1667: Paradise Lost published
1671: Paradise Regained and Samson Agonistes.
1673: second edition of his early poems.
1674, Nov 8: death of JM.

2) "to be oneself a true poem"

The two aspects of Milton's conception of poetry: the social and the existential, both being constantly interrelated and producing a somewhat puzzling if not ambiguous doctrine of poetry.

Milton prepared himself from the earliest age to be a poet. A great poet. He wanted to become the epic genius of the English language and of the nation's spirit, and his conception of poetry was "lofty". As it is said in the Apology (1642): "He who would not be frustrate of his hope to write well hereafter in laudable things, ought himself to be a true poem, that is a composition and pattern of the best and honourablest things, not presuming to sing high praises of heroic men or famous cities unless he have in himself the experience and the practice of all that is praiseworthy." In this we can see the need for personal sanctity coupled to an intensely personal dedication to poetry, the image of the poet-prophet, and the twin influence of neo-platonic doctrine and puritanism. Both insisting on regeneration, rebirth, and the predominance of Sin. This, as we shall see, explains the centrality of the loss of Paradise in Milton's representation of the world.
The function of the poet is evoked in the preface to the second book of The Reason of Church Government. The passage is an autobiographical disquisition which states the aims and methods of Milton's poetic art, and I would like to quote it at length:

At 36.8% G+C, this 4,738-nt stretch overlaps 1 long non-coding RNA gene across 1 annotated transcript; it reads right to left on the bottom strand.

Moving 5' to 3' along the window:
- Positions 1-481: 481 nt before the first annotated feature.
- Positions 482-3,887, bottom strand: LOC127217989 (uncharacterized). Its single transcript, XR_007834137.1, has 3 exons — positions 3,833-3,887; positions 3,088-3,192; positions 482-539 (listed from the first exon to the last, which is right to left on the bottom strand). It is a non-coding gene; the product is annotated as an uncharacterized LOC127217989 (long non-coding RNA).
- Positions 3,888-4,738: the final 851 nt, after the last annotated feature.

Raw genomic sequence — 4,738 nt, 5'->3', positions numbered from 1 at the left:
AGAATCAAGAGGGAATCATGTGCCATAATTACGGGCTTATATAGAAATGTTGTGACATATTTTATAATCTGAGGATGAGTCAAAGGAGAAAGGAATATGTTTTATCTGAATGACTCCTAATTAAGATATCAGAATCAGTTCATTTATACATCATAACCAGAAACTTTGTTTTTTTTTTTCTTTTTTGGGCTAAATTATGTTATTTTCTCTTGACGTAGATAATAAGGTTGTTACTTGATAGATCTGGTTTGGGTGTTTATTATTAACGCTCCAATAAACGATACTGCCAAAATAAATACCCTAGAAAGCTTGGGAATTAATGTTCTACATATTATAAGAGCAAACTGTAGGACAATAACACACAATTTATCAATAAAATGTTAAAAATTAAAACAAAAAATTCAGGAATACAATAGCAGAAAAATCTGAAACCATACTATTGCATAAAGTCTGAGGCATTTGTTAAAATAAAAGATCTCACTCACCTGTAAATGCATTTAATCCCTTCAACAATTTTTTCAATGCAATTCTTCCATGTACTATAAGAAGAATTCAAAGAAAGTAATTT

"Time serves not now, and perhaps I might seem too profuse to give any certain account of what the mind at home, in the spacious circuits of her musing, hath liberty to propose to herself, though of highest hope and hardest attempting; whether that epic form whereof the two poems of Homer, and those other two of Virgil and Tasso, are a diffuse, and the book of Job a brief model: or whether the rules of Aristotle herein are strictly to be kept, or nature to be followed, which in them that know art, and use judgement, is no transgression, but an enriching of art: and lastly, what king or knight, before the conquest, might be chosen in whom to lay the pattern of a Christian hero. Ans as Tasso gave to a prince of Italy his choice whether he would command him to write of Godfrey's expedition against the Infidels, or Belasarius against the Goths, or Charlemain against the Lombards; if to the instinct of nature and the emboldening of art aught may be trusted, and that there be nothing adverse in our climate, or the fate of this age, it haply would be no rashness, from an equal diligence or inclination, to present the like offer in our own ancient stories; or whether those dramatic constitutions, wherein Sophocles and Euripides reign, shall be found more doctrinal and exemplary to a nation. The Scripture also affords us a divine pastoral drama in the Song of Solomon, consisting of two persons, and a double chorus, as Origen rightly judges. And the Apocalypse of St. John is the majestic image of a high and stately tragedy, shutting up and intemingling her solemn scenes and acts with a sevenfold chorus of hallelujahs and harping symphonies: and this my opinion the grave authority of Pareus, commenting on that book, is sufficient to confirm. Or if occasion shall lead, to imitate those magnific odes and hymns, wherein Pindarus and Callimachus are in most things worthy, some others in their frame judicious, in their matter most an end faulty. But those frequent songs throughout the law and prophets beyond all these, not in their divine argument alone, but in the very critical art of composition, may be easily made appear over all the kinds of lyric poesy to be incomparable. These abilities, wheresoever they be found, are the inspired gift of God, rarely bestowed, but yet to some (though most abuse) in every nation; and are of power, beside the office of a pulpit, to imbreed and cherish in a great people the seeds of virtue and of public civility, to allay the perturbations of the mind, and set the affections in right tune; to celebrate in glorious and lofty hymns the throne and equipage of God's almightiness, and what He works, and what he suffers to be wrought with high providence in His church; to sing victorious agonies of martyrs and saints, the deeds and triumphs of just and pious nations, doing valiantly through faith against the enemies of Christ; to deplore the general relapses of kingdoms and states from justice and God's true worship. Lastly, whatsoever in religion is holy and sublime, in virtue amiable and grave, whatsoever hath passion or admiration in all the changes of that which is called fortune from without, or the wily subtleties and reflexes of man's thoughts from within; all these things with a solid and treatable smoothness to paint out and describe. Teaching over the whole book of sanctity and virtue, through all the instances of example, with such delight to these especially of soft and delicious temper, who will not so much as look upon truth herself, unless they see her elegantly dressed; that whereas the paths of honesty and good life appear now rugged and difficult, though they be indeed easy and pleasant, they will then appear to all men both easy and pleasant, though they were rugged and difficult indeed."